THIS week's image is of a small painting. At this time, photography still hadn't been improved enough to be commercially available. This image of James Garnett Ewer is held by the Bathurst District Historical Society.
James Ewer came to the Bathurst district later in his life. He arrived in Sydney on the three-masted barque William, which had a crew of around 30. He landed in Sydney in October 1835, having left London in May 1835, just after dissolving his business partnership.
This information appeared on May 1, 1835 in the London Gazette: "Whereas the Partnership heretofore subsisting between us the undersigned, James Garnett Ewer and Thomas Banks, as Warehouse Keepers, in Liverpool, in the County of Lancaster was this day dissolved by mutual conscent: As witness our hands this 1st day of May 1835." It was signed by James Garnett Ewer and Thomas Banks.
James Ewer had been a friend in England to some members of the Aspinall family in Lancaster. He had worked for the Liverpool business house of Aspinall, Brown Aspinall. He also worked part-time for himself from 1826 to 1833 as a woolbroker, handling wool sales during the eight years.
After James Ewer's unassisted arrival, he represented Richard Aspinall's financial interests as a bookkeeper in Sydney. After moving to Moreton Bay, James had a run called "Yamo" at Condamine near Toowoomba. It had an estimated area of 12,000 acres, enough for around 500 cattle.
It was described as being "on the north side of the Lower Condamine River, bounded on the south by ten miles of the river, commencing at a marked tree E, about two miles below the junction of Charley's Creek; on the north by a scrub one mile from the river; on the east by a scrub; and on the west by a marked tree on a creek unnamed, to its junction with the Condamine".
It wasn't all smooth sailing with his labourers. An article appeared in The Sydney Morning Herald in July 1849 concerning one of James Ewer's farm labourers who was murdered:
"MORETON BAY. July 3 - Murder - This place has been the scene of another of those diabolical murders which disgrace humanity. The facts elicited at the Coroner's inquest, on the 21st ultimo, are these:- The deceased, John Leonard, lately in the employ of Mr. J. G Ewer, of the Condamine River, came to Brisbane with his master on Friday, the 15th ultimo, and there obtained his discharge from that gentleman's service; but signified his intention of returning to the country again, and agreed to meet Mr. Ewer on the Ipswich road on Sunday. His not keeping his appointment, and a man named Owen Molloy being seen in South Brisbane, on Sunday evening, with a portion of Leonard's clothes about him, and other property known to have been previously in the deceased's possession, suspicion was excited that he had murdered the man; and the following Monday, upon the police being made acquainted with the matter, he was apprehended, and, after an examination, remanded, whilst search was made for the body.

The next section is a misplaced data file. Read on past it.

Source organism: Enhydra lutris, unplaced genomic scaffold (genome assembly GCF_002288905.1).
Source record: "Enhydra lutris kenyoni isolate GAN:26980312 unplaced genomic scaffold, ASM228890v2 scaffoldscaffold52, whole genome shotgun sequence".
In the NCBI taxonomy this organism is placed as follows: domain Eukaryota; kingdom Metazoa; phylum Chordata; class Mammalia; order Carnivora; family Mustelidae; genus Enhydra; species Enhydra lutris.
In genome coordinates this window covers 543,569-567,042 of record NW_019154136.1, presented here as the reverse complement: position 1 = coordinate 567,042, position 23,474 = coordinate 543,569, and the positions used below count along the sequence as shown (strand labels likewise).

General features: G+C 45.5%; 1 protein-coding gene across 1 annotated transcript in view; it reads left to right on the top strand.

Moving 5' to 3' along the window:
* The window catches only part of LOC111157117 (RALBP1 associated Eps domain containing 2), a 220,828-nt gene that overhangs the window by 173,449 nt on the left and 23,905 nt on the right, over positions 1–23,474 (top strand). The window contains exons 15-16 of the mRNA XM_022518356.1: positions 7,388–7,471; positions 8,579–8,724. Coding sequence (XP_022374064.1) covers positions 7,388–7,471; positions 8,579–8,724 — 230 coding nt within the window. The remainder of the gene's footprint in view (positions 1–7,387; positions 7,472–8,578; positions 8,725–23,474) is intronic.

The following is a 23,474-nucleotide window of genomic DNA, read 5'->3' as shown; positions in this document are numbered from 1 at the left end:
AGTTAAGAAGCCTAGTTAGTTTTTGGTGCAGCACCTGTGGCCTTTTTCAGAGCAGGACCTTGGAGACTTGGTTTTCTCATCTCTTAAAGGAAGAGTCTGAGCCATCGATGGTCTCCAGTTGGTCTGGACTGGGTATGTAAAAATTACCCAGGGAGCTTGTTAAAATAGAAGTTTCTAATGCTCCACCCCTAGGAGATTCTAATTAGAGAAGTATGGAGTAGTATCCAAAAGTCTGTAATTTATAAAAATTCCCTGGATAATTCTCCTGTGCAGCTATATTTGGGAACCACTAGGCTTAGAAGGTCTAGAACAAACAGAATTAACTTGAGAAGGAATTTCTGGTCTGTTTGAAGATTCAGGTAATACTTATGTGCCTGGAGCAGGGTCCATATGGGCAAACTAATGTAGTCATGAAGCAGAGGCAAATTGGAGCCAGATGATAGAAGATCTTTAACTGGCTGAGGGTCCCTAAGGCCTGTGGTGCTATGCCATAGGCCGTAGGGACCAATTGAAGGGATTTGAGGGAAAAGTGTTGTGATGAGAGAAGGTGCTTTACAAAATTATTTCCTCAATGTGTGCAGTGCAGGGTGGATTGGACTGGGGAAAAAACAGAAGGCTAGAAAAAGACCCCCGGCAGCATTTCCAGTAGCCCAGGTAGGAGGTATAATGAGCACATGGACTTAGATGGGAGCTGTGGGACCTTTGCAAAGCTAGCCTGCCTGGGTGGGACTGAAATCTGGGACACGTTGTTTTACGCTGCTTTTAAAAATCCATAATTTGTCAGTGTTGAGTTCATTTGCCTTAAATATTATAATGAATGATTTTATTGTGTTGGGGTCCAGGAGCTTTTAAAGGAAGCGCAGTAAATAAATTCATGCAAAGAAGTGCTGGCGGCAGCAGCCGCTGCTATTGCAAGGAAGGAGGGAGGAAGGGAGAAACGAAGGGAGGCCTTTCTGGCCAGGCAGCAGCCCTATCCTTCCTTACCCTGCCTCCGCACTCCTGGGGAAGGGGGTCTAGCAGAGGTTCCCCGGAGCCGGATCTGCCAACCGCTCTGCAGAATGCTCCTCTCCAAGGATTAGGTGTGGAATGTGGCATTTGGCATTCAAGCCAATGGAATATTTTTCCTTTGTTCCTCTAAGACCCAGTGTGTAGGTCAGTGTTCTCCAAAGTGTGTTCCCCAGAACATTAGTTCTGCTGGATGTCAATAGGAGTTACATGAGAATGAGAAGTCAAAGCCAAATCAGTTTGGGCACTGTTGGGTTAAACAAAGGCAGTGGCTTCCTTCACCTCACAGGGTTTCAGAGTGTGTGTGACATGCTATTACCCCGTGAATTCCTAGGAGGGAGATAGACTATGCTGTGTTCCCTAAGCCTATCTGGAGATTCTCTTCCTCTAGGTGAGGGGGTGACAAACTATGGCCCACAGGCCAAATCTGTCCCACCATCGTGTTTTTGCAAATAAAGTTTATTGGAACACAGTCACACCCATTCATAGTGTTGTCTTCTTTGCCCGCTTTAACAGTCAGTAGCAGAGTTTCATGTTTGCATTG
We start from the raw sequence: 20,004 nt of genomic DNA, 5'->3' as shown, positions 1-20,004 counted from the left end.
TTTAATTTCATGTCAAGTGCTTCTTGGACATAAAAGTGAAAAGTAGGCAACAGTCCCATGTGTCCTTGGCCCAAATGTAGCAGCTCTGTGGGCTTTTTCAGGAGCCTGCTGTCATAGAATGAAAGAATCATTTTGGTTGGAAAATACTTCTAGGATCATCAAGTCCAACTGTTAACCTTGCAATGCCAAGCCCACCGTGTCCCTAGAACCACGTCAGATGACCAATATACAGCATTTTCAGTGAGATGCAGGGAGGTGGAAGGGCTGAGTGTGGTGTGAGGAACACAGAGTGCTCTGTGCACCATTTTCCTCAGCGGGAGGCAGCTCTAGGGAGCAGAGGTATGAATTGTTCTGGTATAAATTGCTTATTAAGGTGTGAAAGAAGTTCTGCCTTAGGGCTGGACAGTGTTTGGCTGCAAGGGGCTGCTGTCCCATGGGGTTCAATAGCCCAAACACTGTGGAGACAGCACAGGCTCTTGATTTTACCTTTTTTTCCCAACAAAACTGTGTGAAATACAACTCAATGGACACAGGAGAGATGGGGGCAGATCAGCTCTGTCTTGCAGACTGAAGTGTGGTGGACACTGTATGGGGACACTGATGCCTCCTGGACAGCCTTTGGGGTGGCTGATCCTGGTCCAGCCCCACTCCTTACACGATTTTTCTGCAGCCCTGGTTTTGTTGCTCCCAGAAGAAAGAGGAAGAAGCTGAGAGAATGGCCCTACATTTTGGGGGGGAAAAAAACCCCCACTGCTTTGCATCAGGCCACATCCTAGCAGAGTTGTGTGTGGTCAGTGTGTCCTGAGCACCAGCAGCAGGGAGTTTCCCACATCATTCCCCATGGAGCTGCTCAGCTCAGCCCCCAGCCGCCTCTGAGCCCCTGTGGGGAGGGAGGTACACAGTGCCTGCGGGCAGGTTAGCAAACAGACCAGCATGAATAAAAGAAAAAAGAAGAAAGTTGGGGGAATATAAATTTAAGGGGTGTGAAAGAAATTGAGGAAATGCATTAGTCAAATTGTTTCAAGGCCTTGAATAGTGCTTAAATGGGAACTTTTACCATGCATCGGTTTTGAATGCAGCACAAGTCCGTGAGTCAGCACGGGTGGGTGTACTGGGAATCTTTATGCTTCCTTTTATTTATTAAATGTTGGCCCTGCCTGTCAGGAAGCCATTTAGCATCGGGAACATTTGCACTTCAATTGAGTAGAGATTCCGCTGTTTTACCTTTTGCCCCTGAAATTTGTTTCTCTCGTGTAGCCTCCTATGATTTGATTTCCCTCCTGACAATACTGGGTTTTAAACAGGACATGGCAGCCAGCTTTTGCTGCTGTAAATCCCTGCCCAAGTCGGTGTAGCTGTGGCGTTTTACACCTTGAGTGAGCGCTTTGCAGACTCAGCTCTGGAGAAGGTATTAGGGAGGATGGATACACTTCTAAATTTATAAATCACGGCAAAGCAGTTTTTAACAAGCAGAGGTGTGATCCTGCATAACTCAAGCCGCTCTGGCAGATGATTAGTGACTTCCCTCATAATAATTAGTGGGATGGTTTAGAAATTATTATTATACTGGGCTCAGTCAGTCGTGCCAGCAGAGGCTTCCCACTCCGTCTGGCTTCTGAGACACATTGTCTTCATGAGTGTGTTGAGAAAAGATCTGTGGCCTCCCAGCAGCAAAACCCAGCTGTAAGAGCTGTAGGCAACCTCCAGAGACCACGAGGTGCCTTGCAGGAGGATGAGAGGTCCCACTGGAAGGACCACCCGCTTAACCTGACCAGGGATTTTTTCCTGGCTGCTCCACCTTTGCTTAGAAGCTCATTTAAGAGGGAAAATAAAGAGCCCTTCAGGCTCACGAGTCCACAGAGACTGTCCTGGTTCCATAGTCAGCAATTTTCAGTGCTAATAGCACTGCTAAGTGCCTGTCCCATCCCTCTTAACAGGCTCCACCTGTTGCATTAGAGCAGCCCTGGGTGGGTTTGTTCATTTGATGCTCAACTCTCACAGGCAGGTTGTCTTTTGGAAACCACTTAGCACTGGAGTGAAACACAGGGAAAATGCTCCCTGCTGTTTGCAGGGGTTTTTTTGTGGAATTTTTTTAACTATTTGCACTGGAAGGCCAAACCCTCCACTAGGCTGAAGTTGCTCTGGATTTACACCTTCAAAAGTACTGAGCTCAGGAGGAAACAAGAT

"District constable Murphy, in company with Mr. Ewer, and two native blacks, proceeded on Wednesday to Cowper's Plains, tracing the road along for marks. At Canoe Creek the deceased's dog showed evident signs of unwillingness to cross the creek, but run on one side of the road into the bed of the creek. Upon Murphy following the direction the dog had taken, he came upon the body of poor Leonard lying in the creek horribly disfigured, and the skull fractured, evidently from the blow of a tomahawk; several witnesses proved at the inquest that Molloy had been in company with the deceased on the Sunday morning, and that he knew Leonard had money about him, and which was subsequently found on the person of Molloy; the jury brought in a verdict of wilful murder against Molloy, who stands committed to take his trial."